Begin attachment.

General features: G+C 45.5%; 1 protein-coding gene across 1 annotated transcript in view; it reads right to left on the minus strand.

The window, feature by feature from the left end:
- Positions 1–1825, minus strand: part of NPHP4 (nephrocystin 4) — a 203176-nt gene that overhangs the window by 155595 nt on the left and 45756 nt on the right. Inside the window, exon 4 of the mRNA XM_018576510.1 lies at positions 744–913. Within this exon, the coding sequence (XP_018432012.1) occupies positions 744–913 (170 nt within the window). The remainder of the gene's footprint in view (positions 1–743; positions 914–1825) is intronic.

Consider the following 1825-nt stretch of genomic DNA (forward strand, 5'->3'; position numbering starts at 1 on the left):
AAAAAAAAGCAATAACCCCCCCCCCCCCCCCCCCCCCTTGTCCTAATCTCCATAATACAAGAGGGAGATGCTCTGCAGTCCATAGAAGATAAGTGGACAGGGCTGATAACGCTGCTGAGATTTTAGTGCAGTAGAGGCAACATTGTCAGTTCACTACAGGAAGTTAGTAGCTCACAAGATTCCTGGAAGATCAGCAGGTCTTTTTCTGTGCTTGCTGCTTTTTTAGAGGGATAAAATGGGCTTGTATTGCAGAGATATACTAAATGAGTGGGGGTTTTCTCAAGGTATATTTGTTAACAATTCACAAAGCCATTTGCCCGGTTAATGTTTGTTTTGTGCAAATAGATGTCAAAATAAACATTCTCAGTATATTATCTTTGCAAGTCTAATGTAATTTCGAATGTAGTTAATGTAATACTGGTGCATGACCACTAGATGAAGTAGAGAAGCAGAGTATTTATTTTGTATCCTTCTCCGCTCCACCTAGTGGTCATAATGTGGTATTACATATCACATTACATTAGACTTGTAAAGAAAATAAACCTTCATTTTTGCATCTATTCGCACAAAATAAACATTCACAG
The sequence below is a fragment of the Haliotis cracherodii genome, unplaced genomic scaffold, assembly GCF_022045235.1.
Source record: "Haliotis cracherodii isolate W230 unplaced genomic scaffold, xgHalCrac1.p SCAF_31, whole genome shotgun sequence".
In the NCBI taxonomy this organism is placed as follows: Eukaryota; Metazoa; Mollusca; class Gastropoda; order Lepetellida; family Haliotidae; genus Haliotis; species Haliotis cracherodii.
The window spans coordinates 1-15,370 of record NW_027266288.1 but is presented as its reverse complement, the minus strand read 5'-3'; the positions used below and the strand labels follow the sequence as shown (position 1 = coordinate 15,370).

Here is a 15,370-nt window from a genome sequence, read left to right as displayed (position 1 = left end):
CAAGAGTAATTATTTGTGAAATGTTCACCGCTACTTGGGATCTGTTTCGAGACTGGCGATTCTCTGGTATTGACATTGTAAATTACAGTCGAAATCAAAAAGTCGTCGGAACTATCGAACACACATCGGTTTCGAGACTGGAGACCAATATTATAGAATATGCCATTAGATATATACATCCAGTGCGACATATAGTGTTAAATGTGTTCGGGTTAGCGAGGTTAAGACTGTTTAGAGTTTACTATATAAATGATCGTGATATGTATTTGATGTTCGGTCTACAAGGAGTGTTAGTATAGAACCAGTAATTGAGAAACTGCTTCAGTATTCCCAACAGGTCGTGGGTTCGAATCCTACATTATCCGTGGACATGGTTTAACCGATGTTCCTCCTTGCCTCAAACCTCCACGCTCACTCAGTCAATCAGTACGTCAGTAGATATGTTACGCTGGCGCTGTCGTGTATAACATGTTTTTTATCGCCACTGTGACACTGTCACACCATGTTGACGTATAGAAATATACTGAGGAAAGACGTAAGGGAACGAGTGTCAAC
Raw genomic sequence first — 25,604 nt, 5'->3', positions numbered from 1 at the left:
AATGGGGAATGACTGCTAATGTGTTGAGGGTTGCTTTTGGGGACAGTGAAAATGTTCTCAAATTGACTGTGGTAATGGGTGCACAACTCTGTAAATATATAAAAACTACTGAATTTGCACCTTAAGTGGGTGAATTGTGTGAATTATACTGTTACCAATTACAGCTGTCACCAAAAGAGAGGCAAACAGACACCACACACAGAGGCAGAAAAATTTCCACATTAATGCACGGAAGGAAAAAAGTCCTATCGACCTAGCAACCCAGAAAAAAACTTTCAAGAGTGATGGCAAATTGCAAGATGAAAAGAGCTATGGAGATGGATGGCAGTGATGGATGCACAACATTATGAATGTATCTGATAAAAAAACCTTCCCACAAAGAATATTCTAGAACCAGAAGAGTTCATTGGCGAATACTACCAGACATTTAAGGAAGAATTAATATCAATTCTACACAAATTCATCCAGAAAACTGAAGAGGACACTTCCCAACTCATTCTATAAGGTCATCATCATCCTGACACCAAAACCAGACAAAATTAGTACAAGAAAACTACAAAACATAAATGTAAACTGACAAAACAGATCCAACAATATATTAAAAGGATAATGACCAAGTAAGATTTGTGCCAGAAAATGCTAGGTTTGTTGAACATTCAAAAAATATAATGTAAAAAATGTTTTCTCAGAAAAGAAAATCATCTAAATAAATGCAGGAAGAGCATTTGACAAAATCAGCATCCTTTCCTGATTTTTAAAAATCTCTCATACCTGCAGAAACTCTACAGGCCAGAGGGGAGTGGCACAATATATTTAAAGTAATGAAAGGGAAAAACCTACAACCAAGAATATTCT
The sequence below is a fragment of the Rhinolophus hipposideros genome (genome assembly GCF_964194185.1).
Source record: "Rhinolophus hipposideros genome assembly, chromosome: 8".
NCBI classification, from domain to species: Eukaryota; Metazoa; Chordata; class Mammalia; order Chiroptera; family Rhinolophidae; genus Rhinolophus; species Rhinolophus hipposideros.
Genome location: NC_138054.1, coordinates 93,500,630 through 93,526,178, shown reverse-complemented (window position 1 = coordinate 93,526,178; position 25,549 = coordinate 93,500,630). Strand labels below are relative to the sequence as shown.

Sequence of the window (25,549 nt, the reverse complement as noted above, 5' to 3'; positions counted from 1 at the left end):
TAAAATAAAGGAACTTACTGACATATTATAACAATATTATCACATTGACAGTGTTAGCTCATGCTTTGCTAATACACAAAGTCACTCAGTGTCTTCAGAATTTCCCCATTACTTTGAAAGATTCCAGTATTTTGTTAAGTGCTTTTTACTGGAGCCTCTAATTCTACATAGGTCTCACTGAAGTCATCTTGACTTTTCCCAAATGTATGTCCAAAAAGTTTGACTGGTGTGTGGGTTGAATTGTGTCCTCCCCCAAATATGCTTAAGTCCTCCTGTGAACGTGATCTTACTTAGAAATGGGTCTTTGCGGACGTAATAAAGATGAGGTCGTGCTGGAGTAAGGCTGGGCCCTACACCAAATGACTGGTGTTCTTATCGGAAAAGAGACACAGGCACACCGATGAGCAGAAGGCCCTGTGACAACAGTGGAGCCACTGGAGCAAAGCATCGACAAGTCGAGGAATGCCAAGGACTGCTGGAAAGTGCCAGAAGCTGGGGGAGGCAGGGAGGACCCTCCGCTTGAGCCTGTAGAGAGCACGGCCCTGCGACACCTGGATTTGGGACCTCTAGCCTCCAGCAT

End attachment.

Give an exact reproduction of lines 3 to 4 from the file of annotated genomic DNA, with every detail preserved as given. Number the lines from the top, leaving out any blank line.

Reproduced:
- Positions 1–1825, minus strand: part of NPHP4 (nephrocystin 4) — a 203176-nt gene that overhangs the window by 155595 nt on the left and 45756 nt on the right. Inside the window, exon 4 of the mRNA XM_018576510.1 lies at positions 744–913. Within this exon, the coding sequence (XP_018432012.1) occupies positions 744–913 (170 nt within the window). The remainder of the gene's footprint in view (positions 1–743; positions 914–1825) is intronic.

Consider the following 1825-nt stretch of genomic DNA (forward strand, 5'->3'; position numbering starts at 1 on the left):